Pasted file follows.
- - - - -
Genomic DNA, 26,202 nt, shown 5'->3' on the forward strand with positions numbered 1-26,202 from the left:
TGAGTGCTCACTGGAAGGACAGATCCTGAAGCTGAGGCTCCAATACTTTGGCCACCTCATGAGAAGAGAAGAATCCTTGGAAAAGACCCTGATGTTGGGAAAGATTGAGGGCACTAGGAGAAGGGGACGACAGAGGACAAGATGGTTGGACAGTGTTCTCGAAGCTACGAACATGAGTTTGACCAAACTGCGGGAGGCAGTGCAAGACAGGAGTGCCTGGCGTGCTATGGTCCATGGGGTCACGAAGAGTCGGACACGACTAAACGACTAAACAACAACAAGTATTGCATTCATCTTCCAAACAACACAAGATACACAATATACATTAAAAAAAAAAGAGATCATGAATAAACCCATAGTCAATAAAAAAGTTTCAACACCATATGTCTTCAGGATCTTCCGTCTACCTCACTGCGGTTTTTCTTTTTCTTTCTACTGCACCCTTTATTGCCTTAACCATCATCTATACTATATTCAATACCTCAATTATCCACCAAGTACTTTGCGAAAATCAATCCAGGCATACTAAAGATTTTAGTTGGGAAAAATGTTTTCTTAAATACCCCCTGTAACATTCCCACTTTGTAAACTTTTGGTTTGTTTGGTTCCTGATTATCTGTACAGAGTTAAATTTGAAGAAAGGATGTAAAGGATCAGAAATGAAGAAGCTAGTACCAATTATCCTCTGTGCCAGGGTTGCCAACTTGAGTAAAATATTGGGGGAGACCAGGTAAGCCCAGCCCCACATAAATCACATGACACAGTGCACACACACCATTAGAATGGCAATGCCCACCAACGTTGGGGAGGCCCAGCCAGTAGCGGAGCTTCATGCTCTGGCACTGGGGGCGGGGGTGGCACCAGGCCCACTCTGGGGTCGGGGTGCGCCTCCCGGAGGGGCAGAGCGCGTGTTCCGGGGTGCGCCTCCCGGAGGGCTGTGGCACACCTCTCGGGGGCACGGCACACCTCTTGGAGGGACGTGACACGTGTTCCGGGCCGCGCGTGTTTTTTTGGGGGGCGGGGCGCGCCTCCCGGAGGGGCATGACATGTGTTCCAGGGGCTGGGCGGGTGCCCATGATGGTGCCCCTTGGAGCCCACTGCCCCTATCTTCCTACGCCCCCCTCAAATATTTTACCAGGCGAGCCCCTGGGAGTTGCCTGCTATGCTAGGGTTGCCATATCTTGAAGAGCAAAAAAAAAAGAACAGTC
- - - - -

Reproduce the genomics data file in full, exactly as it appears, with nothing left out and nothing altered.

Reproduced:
Genomic DNA, 26,202 nt, shown 5'->3' on the forward strand with positions numbered 1-26,202 from the left:
TGAGTGCTCACTGGAAGGACAGATCCTGAAGCTGAGGCTCCAATACTTTGGCCACCTCATGAGAAGAGAAGAATCCTTGGAAAAGACCCTGATGTTGGGAAAGATTGAGGGCACTAGGAGAAGGGGACGACAGAGGACAAGATGGTTGGACAGTGTTCTCGAAGCTACGAACATGAGTTTGACCAAACTGCGGGAGGCAGTGCAAGACAGGAGTGCCTGGCGTGCTATGGTCCATGGGGTCACGAAGAGTCGGACACGACTAAACGACTAAACAACAACAAGTATTGCATTCATCTTCCAAACAACACAAGATACACAATATACATTAAAAAAAAAAGAGATCATGAATAAACCCATAGTCAATAAAAAAGTTTCAACACCATATGTCTTCAGGATCTTCCGTCTACCTCACTGCGGTTTTTCTTTTTCTTTCTACTGCACCCTTTATTGCCTTAACCATCATCTATACTATATTCAATACCTCAATTATCCACCAAGTACTTTGCGAAAATCAATCCAGGCATACTAAAGATTTTAGTTGGGAAAAATGTTTTCTTAAATACCCCCTGTAACATTCCCACTTTGTAAACTTTTGGTTTGTTTGGTTCCTGATTATCTGTACAGAGTTAAATTTGAAGAAAGGATGTAAAGGATCAGAAATGAAGAAGCTAGTACCAATTATCCTCTGTGCCAGGGTTGCCAACTTGAGTAAAATATTGGGGGAGACCAGGTAAGCCCAGCCCCACATAAATCACATGACACAGTGCACACACACCATTAGAATGGCAATGCCCACCAACGTTGGGGAGGCCCAGCCAGTAGCGGAGCTTCATGCTCTGGCACTGGGGGCGGGGGTGGCACCAGGCCCACTCTGGGGTCGGGGTGCGCCTCCCGGAGGGGCAGAGCGCGTGTTCCGGGGTGCGCCTCCCGGAGGGCTGTGGCACACCTCTCGGGGGCACGGCACACCTCTTGGAGGGACGTGACACGTGTTCCGGGCCGCGCGTGTTTTTTTGGGGGGCGGGGCGCGCCTCCCGGAGGGGCATGACATGTGTTCCAGGGGCTGGGCGGGTGCCCATGATGGTGCCCCTTGGAGCCCACTGCCCCTATCTTCCTACGCCCCCCTCAAATATTTTACCAGGCGAGCCCCTGGGAGTTGCCTGCTATGCTAGGGTTGCCATATCTTGAAGAGCAAAAAAAAAAGAACAGTC